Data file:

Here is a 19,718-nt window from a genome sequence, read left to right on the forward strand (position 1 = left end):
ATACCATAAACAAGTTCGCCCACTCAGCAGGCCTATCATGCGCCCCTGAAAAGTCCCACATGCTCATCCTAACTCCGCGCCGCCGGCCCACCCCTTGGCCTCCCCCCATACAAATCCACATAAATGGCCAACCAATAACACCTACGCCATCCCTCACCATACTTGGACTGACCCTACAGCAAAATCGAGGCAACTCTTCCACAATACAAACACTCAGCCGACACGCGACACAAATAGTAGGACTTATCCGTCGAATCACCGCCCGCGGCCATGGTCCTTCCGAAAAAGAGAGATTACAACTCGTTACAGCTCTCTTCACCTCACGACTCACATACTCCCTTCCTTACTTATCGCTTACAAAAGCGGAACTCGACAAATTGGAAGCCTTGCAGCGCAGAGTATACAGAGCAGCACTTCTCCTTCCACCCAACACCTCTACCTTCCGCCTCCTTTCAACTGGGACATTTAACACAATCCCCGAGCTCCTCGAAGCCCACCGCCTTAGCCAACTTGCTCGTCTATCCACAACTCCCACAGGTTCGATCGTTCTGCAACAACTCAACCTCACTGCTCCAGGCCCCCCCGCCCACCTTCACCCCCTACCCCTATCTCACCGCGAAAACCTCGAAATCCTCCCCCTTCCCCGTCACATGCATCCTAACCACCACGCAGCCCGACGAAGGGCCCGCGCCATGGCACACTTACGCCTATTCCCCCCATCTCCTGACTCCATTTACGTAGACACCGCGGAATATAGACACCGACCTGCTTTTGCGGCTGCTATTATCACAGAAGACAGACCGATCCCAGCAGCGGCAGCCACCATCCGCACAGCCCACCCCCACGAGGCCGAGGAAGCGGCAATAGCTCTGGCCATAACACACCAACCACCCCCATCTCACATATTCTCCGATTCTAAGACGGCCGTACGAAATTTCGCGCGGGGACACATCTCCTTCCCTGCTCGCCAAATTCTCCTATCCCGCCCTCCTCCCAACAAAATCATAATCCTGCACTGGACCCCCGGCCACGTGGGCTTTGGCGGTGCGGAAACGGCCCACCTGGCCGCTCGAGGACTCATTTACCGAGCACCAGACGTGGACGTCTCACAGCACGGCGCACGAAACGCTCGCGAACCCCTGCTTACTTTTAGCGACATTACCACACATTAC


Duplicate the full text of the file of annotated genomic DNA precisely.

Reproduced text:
Here is a 19,718-nt window from a genome sequence, read left to right on the forward strand (position 1 = left end):
ATACCATAAACAAGTTCGCCCACTCAGCAGGCCTATCATGCGCCCCTGAAAAGTCCCACATGCTCATCCTAACTCCGCGCCGCCGGCCCACCCCTTGGCCTCCCCCCATACAAATCCACATAAATGGCCAACCAATAACACCTACGCCATCCCTCACCATACTTGGACTGACCCTACAGCAAAATCGAGGCAACTCTTCCACAATACAAACACTCAGCCGACACGCGACACAAATAGTAGGACTTATCCGTCGAATCACCGCCCGCGGCCATGGTCCTTCCGAAAAAGAGAGATTACAACTCGTTACAGCTCTCTTCACCTCACGACTCACATACTCCCTTCCTTACTTATCGCTTACAAAAGCGGAACTCGACAAATTGGAAGCCTTGCAGCGCAGAGTATACAGAGCAGCACTTCTCCTTCCACCCAACACCTCTACCTTCCGCCTCCTTTCAACTGGGACATTTAACACAATCCCCGAGCTCCTCGAAGCCCACCGCCTTAGCCAACTTGCTCGTCTATCCACAACTCCCACAGGTTCGATCGTTCTGCAACAACTCAACCTCACTGCTCCAGGCCCCCCCGCCCACCTTCACCCCCTACCCCTATCTCACCGCGAAAACCTCGAAATCCTCCCCCTTCCCCGTCACATGCATCCTAACCACCACGCAGCCCGACGAAGGGCCCGCGCCATGGCACACTTACGCCTATTCCCCCCATCTCCTGACTCCATTTACGTAGACACCGCGGAATATAGACACCGACCTGCTTTTGCGGCTGCTATTATCACAGAAGACAGACCGATCCCAGCAGCGGCAGCCACCATCCGCACAGCCCACCCCCACGAGGCCGAGGAAGCGGCAATAGCTCTGGCCATAACACACCAACCACCCCCATCTCACATATTCTCCGATTCTAAGACGGCCGTACGAAATTTCGCGCGGGGACACATCTCCTTCCCTGCTCGCCAAATTCTCCTATCCCGCCCTCCTCCCAACAAAATCATAATCCTGCACTGGACCCCCGGCCACGTGGGCTTTGGCGGTGCGGAAACGGCCCACCTGGCCGCTCGAGGACTCATTTACCGAGCACCAGACGTGGACGTCTCACAGCACGGCGCACGAAACGCTCGCGAACCCCTGCTTACTTTTAGCGACATTACCACACATTAC